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How to start a conversation

(9 Posts)
HildaW Sun 30-Apr-17 16:14:51

P.S. I do find that an honest compliment can work too......much easier when everyone is dressed up too. Thus....'Oh I really like that necklace' etc.........will get you started.

Jalima1108 Fri 28-Apr-17 20:13:15

I met someone I had never met previously yesterday and we chatted all evening.
I don't think his wife minded ! but we had a really good gossip.
Mind you, we did have a few mutual acquaintances.

Newquay Fri 28-Apr-17 19:28:38

Yes I agree with all above. I've said for sometime now I think I've turned into the queen asking folks "have you come far?". Good eye contact too shows you're interested.
Enjoy!

Christinefrance Fri 28-Apr-17 17:23:10

Yes Esspee is right show an interest in the person you are talking to and let them tell you a bit about themselves, the rest will follow. Try to relax and enjoy hearing about another person, usually works.
Good luck.

Nannarose Fri 28-Apr-17 17:22:44

Well, the wedding is easy:
How do you know [couple]?
Have you come far?

I often use 'have you come far?' in many situations, as you usually then say 'Oh, that's a lovely place / I know X who lives there' and if need be 'Have you lived there long?'

Although I agree in principle with esspee, there are some shy people who answer the question and and don't give you anything much to carry on with. I find that some people will often talk more if they feel you have shared something.

Weather is safe, and if I feel I need to 'keep going' a bit, I'll say something like ' And we're hoping it will be this nice / nicer than this next week, we're going to a festival / next month when our friends are having a garden party'. This usually lead to some sharing about what people are doing.

If they say something about a topic you don't know much about, you can say 'how do you find that works out? are you glad you did that? do you find that uncomfortable / pleasant / whatever'.

And don't be afraid to tell a funny family story (edited for blushes) which invites their similar anecdotes.

And in the end, if they are really not going to be drawn, just accept that is how some people are, and see someone across the room you really need to talk to.

And if it all goes belly-up, then store it your treasure chest of anecdotes - like the person I met who on hearing I had been a NHS nurse all my working life, proceeded to instruct me on how mistaken the concept of a socialised health service was!

Oh, and it's not 'silly', it's what people who care about others' comfort do.

HildaW Fri 28-Apr-17 17:17:49

Having been brought up in a very non chatty family - both parents were rather anti social (for quite different reasons) its taken me a long time to learn to chat.
I totally agree with Esspee - being interested in the other person is the key. Listening to their answers is also important....sounds simple but I know some people who just jump in with something quite unconnected.
Then its all about the balance.....letting the other person say something and then adding your own comments that ARE appropriate.
In the early stages of getting to know someone I do feel it can seem like a bit of a performance, you do have to work at it and watch what you say (or how you say it) till you get the measure of the person. Matching the intimacy levels - not saying too much too soon and then not dominating the conversation because you've hit on a subject that really sets you off.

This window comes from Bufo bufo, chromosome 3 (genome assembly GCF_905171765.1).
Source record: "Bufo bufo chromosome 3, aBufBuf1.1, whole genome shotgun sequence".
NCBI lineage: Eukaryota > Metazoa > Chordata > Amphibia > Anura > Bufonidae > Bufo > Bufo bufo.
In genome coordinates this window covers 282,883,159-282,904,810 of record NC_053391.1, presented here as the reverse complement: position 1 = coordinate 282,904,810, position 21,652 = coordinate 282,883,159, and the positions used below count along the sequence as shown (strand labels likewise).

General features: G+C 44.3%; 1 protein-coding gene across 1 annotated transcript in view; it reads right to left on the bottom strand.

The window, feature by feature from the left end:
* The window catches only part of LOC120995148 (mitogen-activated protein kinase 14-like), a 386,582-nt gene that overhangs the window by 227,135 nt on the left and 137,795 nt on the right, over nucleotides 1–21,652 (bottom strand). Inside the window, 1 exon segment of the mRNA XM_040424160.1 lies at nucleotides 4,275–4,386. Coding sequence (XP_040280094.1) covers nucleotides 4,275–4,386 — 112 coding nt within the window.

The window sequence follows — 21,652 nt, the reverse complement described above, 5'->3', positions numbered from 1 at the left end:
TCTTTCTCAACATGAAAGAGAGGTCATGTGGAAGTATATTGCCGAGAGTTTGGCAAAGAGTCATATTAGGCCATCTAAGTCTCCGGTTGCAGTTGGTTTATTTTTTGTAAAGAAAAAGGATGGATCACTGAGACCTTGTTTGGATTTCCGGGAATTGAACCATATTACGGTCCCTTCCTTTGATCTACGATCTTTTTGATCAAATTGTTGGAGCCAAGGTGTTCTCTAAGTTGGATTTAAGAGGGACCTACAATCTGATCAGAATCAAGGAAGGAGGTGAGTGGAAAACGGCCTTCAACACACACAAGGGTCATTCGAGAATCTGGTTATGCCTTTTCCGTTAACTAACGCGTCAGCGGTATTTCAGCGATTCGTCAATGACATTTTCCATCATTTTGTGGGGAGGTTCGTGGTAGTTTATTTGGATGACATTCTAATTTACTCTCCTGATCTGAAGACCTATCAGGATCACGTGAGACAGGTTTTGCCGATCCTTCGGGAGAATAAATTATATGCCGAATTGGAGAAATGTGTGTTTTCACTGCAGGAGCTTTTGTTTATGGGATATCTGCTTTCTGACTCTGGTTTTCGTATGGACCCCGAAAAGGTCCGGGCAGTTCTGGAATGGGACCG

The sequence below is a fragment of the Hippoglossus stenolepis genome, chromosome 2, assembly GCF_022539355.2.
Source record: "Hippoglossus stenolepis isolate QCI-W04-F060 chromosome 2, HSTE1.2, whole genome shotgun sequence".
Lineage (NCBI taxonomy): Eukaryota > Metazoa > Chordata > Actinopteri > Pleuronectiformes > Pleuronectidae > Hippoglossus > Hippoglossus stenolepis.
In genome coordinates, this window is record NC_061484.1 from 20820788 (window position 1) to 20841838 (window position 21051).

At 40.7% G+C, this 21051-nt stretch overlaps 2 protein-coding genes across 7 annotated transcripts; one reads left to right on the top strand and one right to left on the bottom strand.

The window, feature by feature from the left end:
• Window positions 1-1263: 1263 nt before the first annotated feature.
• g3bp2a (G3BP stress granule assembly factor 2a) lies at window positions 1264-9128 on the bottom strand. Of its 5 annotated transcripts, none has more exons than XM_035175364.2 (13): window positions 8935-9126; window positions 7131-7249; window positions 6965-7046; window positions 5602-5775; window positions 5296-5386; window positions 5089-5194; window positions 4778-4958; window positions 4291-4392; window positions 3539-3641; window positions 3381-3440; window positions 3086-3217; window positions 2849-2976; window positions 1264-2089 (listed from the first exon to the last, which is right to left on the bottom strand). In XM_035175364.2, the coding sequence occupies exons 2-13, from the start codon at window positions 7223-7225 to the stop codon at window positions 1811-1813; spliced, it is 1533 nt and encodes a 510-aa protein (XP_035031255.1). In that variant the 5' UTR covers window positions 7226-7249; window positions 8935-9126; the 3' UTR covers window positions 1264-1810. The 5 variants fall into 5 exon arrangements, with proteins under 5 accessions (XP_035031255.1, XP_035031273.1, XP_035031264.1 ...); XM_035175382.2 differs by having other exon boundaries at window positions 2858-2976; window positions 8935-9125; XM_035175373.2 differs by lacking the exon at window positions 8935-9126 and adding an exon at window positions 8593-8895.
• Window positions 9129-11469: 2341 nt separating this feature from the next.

I do a few hours voluntary in a small village shop and its been a great way for me to flex my conversational muscles. People tend to come in for a chat and are happy to 'play the game'. Once you get to know someone - then you can take the breaks off and not be quite so careful.
I am not saying one should be in anyway false or not themselves.....just edit the impulse to say the first thing that pops into your head!
I was once told that one should never discuss politics or money......until you REALY know someone......mind you that's a sore subject with some people all the time.
To sum up, its a bit like the moment in Pride and Prejudice - when Elizabeth Bennet criticises Mr Darcy for being too aloof.....she tells him he needs to practise more! wink

thatbags Fri 28-Apr-17 17:10:13

What esspee said is what my mum said to me when I was a teenager and feeling awkward in social situations where everyone seemed older and more confident than I felt. At a wedding you can ask how far people have come to attend, what their connection to the young couple is, etc. Good luck!

Esspee Fri 28-Apr-17 17:02:48

Just concentrate on the person you are speaking to. People love to tell you about themselves. Let them lead the conversation and please relax.

Cordelia Fri 28-Apr-17 16:19:25

I seem to have lost the art! When I was working I used to be a veritable chatterbox but now I'm retired and I'm no longer making idle chitchat I seem to have forgotten how to do it. Every conversation I've had recently with new or newish people the conversation just seems to die away and it becomes really awkward - that's if it gets started at all! I'm going to a family wedding at the end of May and I'm seriously beginning to panic I won't be able to make normal conversation with anyone. My husband has of course tossed my concerns aside as being silly. Any tips on being more sociable? blush